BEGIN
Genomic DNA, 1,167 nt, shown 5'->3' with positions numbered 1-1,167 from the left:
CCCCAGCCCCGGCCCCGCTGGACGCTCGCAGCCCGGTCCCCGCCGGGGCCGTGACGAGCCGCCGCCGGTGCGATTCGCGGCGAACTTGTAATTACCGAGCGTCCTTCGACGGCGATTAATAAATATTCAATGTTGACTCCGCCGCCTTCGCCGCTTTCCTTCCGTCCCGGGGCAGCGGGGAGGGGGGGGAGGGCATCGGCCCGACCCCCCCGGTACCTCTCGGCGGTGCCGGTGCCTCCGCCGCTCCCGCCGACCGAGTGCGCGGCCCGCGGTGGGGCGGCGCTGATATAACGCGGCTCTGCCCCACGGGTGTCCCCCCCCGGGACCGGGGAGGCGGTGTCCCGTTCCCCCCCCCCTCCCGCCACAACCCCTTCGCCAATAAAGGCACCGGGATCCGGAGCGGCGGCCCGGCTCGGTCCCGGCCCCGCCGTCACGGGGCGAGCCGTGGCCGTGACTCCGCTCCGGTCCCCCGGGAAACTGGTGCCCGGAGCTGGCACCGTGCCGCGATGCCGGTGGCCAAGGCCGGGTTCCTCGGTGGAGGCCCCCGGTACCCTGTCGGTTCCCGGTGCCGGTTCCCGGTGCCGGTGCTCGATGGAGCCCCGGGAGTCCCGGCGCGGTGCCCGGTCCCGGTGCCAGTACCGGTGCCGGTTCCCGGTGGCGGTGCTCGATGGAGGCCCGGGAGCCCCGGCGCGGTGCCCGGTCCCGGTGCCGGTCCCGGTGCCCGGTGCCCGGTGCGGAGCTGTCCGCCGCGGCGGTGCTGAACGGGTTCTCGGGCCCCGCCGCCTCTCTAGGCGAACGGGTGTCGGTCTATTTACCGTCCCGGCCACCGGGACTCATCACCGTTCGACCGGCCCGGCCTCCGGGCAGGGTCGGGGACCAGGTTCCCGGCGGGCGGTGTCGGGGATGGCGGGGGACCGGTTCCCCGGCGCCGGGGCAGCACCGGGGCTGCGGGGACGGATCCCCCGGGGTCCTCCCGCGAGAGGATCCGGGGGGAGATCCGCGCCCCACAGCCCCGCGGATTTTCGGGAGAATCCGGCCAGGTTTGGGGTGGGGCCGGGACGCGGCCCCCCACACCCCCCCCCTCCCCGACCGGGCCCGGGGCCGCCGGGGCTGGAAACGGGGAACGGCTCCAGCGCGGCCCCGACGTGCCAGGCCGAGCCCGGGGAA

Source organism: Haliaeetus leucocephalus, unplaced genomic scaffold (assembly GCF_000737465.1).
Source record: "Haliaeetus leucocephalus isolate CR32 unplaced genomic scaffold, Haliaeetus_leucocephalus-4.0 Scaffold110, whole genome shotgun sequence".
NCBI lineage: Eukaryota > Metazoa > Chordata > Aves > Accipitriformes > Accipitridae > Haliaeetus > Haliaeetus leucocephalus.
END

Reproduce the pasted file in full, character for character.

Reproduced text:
Genomic DNA, 1,167 nt, shown 5'->3' with positions numbered 1-1,167 from the left:
CCCCAGCCCCGGCCCCGCTGGACGCTCGCAGCCCGGTCCCCGCCGGGGCCGTGACGAGCCGCCGCCGGTGCGATTCGCGGCGAACTTGTAATTACCGAGCGTCCTTCGACGGCGATTAATAAATATTCAATGTTGACTCCGCCGCCTTCGCCGCTTTCCTTCCGTCCCGGGGCAGCGGGGAGGGGGGGGAGGGCATCGGCCCGACCCCCCCGGTACCTCTCGGCGGTGCCGGTGCCTCCGCCGCTCCCGCCGACCGAGTGCGCGGCCCGCGGTGGGGCGGCGCTGATATAACGCGGCTCTGCCCCACGGGTGTCCCCCCCCGGGACCGGGGAGGCGGTGTCCCGTTCCCCCCCCCCTCCCGCCACAACCCCTTCGCCAATAAAGGCACCGGGATCCGGAGCGGCGGCCCGGCTCGGTCCCGGCCCCGCCGTCACGGGGCGAGCCGTGGCCGTGACTCCGCTCCGGTCCCCCGGGAAACTGGTGCCCGGAGCTGGCACCGTGCCGCGATGCCGGTGGCCAAGGCCGGGTTCCTCGGTGGAGGCCCCCGGTACCCTGTCGGTTCCCGGTGCCGGTTCCCGGTGCCGGTGCTCGATGGAGCCCCGGGAGTCCCGGCGCGGTGCCCGGTCCCGGTGCCAGTACCGGTGCCGGTTCCCGGTGGCGGTGCTCGATGGAGGCCCGGGAGCCCCGGCGCGGTGCCCGGTCCCGGTGCCGGTCCCGGTGCCCGGTGCCCGGTGCGGAGCTGTCCGCCGCGGCGGTGCTGAACGGGTTCTCGGGCCCCGCCGCCTCTCTAGGCGAACGGGTGTCGGTCTATTTACCGTCCCGGCCACCGGGACTCATCACCGTTCGACCGGCCCGGCCTCCGGGCAGGGTCGGGGACCAGGTTCCCGGCGGGCGGTGTCGGGGATGGCGGGGGACCGGTTCCCCGGCGCCGGGGCAGCACCGGGGCTGCGGGGACGGATCCCCCGGGGTCCTCCCGCGAGAGGATCCGGGGGGAGATCCGCGCCCCACAGCCCCGCGGATTTTCGGGAGAATCCGGCCAGGTTTGGGGTGGGGCCGGGACGCGGCCCCCCACACCCCCCCCCTCCCCGACCGGGCCCGGGGCCGCCGGGGCTGGAAACGGGGAACGGCTCCAGCGCGGCCCCGACGTGCCAGGCCGAGCCCGGGGAA

Source organism: Haliaeetus leucocephalus, unplaced genomic scaffold (assembly GCF_000737465.1).
Source record: "Haliaeetus leucocephalus isolate CR32 unplaced genomic scaffold, Haliaeetus_leucocephalus-4.0 Scaffold110, whole genome shotgun sequence".
NCBI lineage: Eukaryota > Metazoa > Chordata > Aves > Accipitriformes > Accipitridae > Haliaeetus > Haliaeetus leucocephalus.